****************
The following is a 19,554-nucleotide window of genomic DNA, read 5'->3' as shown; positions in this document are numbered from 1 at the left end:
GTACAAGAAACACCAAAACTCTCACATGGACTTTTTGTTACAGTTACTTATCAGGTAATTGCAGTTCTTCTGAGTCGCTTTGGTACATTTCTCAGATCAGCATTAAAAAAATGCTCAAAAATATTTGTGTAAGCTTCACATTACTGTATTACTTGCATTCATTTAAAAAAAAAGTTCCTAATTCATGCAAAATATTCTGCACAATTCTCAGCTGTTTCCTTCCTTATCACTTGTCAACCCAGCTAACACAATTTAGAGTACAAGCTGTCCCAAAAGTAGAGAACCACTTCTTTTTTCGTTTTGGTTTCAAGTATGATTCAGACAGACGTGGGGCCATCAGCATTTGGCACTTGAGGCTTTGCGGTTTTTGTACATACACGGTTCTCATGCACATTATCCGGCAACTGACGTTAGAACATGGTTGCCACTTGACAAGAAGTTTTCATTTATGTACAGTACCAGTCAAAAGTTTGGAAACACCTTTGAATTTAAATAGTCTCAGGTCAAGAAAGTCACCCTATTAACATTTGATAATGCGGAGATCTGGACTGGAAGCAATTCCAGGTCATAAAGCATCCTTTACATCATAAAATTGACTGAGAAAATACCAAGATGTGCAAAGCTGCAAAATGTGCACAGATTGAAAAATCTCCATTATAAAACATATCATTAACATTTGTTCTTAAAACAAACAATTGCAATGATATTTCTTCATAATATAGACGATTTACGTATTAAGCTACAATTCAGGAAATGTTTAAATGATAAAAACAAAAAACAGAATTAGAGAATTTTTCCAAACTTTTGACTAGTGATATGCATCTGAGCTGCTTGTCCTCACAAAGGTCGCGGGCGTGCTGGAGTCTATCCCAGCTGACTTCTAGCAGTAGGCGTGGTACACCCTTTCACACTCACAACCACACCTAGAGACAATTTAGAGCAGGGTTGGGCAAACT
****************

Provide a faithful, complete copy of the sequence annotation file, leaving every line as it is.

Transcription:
The following is a 19,554-nucleotide window of genomic DNA, read 5'->3' as shown; positions in this document are numbered from 1 at the left end:
GTACAAGAAACACCAAAACTCTCACATGGACTTTTTGTTACAGTTACTTATCAGGTAATTGCAGTTCTTCTGAGTCGCTTTGGTACATTTCTCAGATCAGCATTAAAAAAATGCTCAAAAATATTTGTGTAAGCTTCACATTACTGTATTACTTGCATTCATTTAAAAAAAAAGTTCCTAATTCATGCAAAATATTCTGCACAATTCTCAGCTGTTTCCTTCCTTATCACTTGTCAACCCAGCTAACACAATTTAGAGTACAAGCTGTCCCAAAAGTAGAGAACCACTTCTTTTTTCGTTTTGGTTTCAAGTATGATTCAGACAGACGTGGGGCCATCAGCATTTGGCACTTGAGGCTTTGCGGTTTTTGTACATACACGGTTCTCATGCACATTATCCGGCAACTGACGTTAGAACATGGTTGCCACTTGACAAGAAGTTTTCATTTATGTACAGTACCAGTCAAAAGTTTGGAAACACCTTTGAATTTAAATAGTCTCAGGTCAAGAAAGTCACCCTATTAACATTTGATAATGCGGAGATCTGGACTGGAAGCAATTCCAGGTCATAAAGCATCCTTTACATCATAAAATTGACTGAGAAAATACCAAGATGTGCAAAGCTGCAAAATGTGCACAGATTGAAAAATCTCCATTATAAAACATATCATTAACATTTGTTCTTAAAACAAACAATTGCAATGATATTTCTTCATAATATAGACGATTTACGTATTAAGCTACAATTCAGGAAATGTTTAAATGATAAAAACAAAAAACAGAATTAGAGAATTTTTCCAAACTTTTGACTAGTGATATGCATCTGAGCTGCTTGTCCTCACAAAGGTCGCGGGCGTGCTGGAGTCTATCCCAGCTGACTTCTAGCAGTAGGCGTGGTACACCCTTTCACACTCACAACCACACCTAGAGACAATTTAGAGCAGGGTTGGGCAAACT